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At first glance, you might not notice a bay pipefish gliding through the eelgrass—its long, pencil-slim body and greenish color mimic a swaying blade of eelgrass. And in place of scales, jointed, bonelike rings encircle this fish’s body. To eat, a hungry pipefish gets its tubular, toothless mouth an inch or so away from its prey—and slurps.
Pipefish have tiny dorsal, pectoral and tail fins that beat rapidly as the fishes leisurely swim—usually in a vertical position. Pipefish steer by moving their heads from side to side.
No major commercial or sport fisheries exist for bay pipefish, but dried pipefish and seahorses are used for medicinal purposes in some cultures. Pipefish, mixed with herbs, are used for whole body treatments, while seahorses are used for specific ailments. At this time pipefish are abundant. But if the demand for pipefish by alternative health care markets and collectors dramatically increases, pipefish might become as scarce as many of their seahorse relatives.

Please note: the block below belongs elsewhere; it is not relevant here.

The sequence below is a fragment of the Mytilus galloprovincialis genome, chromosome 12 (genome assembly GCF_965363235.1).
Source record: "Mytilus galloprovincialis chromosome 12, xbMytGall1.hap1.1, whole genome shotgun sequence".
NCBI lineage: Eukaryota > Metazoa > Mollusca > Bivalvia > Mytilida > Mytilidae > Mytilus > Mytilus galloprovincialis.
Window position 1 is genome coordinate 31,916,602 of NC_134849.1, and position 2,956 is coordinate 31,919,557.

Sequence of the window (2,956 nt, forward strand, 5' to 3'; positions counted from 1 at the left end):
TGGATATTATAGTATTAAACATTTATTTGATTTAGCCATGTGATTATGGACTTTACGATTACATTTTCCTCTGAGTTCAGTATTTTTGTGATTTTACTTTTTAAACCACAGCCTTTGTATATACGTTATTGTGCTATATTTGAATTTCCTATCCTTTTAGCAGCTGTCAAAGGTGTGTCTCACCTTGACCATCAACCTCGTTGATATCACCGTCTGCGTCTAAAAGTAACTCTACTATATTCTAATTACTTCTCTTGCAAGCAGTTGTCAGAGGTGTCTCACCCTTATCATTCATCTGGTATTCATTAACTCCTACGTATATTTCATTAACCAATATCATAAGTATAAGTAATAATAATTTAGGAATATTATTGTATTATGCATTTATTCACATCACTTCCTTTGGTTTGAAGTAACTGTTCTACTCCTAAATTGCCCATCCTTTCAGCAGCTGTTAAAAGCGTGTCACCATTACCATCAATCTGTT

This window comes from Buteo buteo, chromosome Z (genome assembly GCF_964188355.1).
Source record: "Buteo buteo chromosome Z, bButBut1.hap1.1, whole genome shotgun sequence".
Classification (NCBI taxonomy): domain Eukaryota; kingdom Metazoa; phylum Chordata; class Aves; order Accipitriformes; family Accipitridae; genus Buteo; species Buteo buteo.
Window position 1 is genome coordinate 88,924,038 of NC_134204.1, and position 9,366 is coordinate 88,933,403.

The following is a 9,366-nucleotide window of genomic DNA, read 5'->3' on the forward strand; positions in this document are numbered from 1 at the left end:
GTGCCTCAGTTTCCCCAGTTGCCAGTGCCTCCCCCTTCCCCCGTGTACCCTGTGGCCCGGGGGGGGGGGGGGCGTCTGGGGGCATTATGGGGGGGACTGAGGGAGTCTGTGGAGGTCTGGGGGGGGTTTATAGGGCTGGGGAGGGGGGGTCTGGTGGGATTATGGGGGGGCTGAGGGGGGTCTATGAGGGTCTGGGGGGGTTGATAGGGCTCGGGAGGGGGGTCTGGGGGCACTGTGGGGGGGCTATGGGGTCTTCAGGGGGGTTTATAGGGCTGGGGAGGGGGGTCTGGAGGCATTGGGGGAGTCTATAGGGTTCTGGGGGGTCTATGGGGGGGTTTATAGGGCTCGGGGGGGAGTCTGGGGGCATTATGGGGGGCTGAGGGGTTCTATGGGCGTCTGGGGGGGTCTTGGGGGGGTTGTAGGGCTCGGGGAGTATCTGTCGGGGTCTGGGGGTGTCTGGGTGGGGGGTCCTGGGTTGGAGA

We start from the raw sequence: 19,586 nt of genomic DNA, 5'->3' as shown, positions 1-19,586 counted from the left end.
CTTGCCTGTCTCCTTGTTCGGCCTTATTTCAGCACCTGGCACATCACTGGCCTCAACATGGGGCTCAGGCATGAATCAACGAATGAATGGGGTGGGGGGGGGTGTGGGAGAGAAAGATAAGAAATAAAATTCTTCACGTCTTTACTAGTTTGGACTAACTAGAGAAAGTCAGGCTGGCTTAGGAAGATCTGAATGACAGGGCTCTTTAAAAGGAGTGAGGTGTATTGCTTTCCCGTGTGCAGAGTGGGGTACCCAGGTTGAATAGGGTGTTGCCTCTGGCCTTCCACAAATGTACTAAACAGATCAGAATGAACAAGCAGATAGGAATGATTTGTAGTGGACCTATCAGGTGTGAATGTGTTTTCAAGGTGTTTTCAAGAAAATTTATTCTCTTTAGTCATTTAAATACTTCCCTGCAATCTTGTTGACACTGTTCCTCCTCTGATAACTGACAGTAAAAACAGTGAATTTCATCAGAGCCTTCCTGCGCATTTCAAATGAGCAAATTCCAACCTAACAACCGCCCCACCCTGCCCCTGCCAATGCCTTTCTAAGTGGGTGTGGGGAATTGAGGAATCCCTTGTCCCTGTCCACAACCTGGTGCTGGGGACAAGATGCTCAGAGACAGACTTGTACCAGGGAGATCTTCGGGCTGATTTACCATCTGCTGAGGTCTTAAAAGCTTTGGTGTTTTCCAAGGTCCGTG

Female pipefish court the males. If the courting is successful, she deposits up to 225 eggs in brood pouches on the underside of the male’s body. Then a protective tissue forms on the pouch opening, sealing the eggs inside. The male incubates the eggs and even supplies nourishment to the embryos via an attachment to his abdominal wall and bloodstream. The eggs hatch in about two weeks depending on water temperature.
Pipefish were named after the long, slim pipes men smoked in the mid-1700s.